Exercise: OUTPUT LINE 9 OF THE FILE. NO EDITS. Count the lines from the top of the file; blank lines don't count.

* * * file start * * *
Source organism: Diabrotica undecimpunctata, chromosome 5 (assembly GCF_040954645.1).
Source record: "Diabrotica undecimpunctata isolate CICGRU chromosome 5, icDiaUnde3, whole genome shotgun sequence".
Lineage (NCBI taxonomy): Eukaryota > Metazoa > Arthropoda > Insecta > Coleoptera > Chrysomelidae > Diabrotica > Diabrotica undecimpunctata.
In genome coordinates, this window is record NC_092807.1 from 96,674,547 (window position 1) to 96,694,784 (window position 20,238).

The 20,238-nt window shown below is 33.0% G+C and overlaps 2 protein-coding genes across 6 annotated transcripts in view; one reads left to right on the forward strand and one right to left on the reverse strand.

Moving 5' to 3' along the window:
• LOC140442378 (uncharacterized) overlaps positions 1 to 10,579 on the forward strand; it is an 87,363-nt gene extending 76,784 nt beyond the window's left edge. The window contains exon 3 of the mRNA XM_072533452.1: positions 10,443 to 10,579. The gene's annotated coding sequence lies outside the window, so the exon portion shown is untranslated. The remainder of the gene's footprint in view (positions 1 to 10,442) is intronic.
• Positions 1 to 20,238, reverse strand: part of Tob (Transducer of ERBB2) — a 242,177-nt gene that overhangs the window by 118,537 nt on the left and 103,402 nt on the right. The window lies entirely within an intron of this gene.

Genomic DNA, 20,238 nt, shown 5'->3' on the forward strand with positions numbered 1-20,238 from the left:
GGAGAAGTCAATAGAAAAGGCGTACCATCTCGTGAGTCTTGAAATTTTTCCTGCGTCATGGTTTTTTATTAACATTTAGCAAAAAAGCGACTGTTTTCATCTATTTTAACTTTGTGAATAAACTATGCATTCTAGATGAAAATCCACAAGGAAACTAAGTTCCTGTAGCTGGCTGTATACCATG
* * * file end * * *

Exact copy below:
Genomic DNA, 20,238 nt, shown 5'->3' on the forward strand with positions numbered 1-20,238 from the left: